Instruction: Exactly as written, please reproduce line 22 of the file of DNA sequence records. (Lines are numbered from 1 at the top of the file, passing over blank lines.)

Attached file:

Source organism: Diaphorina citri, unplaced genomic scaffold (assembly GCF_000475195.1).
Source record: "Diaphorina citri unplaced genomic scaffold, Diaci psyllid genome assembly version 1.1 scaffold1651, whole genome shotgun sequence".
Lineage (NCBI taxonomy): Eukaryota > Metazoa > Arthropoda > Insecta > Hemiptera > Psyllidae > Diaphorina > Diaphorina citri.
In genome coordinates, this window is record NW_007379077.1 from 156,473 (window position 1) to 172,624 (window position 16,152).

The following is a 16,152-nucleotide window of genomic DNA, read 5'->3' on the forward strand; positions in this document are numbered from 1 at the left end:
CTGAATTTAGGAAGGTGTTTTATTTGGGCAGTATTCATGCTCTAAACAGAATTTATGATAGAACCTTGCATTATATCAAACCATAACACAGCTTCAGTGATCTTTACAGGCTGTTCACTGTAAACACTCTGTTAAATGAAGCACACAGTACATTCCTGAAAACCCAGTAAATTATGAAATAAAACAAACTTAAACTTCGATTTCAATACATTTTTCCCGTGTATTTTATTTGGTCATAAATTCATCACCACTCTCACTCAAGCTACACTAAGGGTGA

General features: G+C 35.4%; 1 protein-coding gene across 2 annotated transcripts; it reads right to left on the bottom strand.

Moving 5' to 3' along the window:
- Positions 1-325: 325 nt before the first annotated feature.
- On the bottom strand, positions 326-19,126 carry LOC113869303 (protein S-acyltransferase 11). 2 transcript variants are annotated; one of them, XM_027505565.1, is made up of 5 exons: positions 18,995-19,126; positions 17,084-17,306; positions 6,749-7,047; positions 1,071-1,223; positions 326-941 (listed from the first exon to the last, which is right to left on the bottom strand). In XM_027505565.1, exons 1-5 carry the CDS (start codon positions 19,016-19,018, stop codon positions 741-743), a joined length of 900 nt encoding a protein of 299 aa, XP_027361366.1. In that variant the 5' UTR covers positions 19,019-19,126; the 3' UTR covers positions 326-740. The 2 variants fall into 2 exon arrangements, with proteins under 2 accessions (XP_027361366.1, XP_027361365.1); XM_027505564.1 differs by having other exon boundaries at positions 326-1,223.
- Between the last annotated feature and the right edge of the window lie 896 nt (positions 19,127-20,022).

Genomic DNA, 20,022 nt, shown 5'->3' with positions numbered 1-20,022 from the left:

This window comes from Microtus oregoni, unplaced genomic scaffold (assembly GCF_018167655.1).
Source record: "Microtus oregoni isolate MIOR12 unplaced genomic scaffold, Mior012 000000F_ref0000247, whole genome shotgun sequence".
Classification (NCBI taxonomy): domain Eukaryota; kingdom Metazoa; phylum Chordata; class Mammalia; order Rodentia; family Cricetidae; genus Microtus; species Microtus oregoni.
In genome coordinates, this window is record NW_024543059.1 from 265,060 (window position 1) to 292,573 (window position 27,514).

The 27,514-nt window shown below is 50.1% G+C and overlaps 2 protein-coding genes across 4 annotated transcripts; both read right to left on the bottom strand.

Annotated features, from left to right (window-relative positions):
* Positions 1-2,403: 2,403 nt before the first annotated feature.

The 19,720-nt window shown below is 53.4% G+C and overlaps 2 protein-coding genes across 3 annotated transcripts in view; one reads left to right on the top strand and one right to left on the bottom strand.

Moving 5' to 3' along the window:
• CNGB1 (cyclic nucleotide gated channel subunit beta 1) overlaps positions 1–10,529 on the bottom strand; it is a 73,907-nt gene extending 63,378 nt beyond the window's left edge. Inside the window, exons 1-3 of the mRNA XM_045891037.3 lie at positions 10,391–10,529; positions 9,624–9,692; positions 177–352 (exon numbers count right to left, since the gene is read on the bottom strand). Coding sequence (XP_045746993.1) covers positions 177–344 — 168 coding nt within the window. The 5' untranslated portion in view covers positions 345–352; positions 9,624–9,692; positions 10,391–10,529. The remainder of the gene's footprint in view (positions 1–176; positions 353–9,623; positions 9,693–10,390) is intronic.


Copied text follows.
• CNGB1 (cyclic nucleotide gated channel subunit beta 1) overlaps positions 1–10,529 on the bottom strand; it is a 73,907-nt gene extending 63,378 nt beyond the window's left edge. Inside the window, exons 1-3 of the mRNA XM_045891037.3 lie at positions 10,391–10,529; positions 9,624–9,692; positions 177–352 (exon numbers count right to left, since the gene is read on the bottom strand). Coding sequence (XP_045746993.1) covers positions 177–344 — 168 coding nt within the window. The 5' untranslated portion in view covers positions 345–352; positions 9,624–9,692; positions 10,391–10,529. The remainder of the gene's footprint in view (positions 1–176; positions 353–9,623; positions 9,693–10,390) is intronic.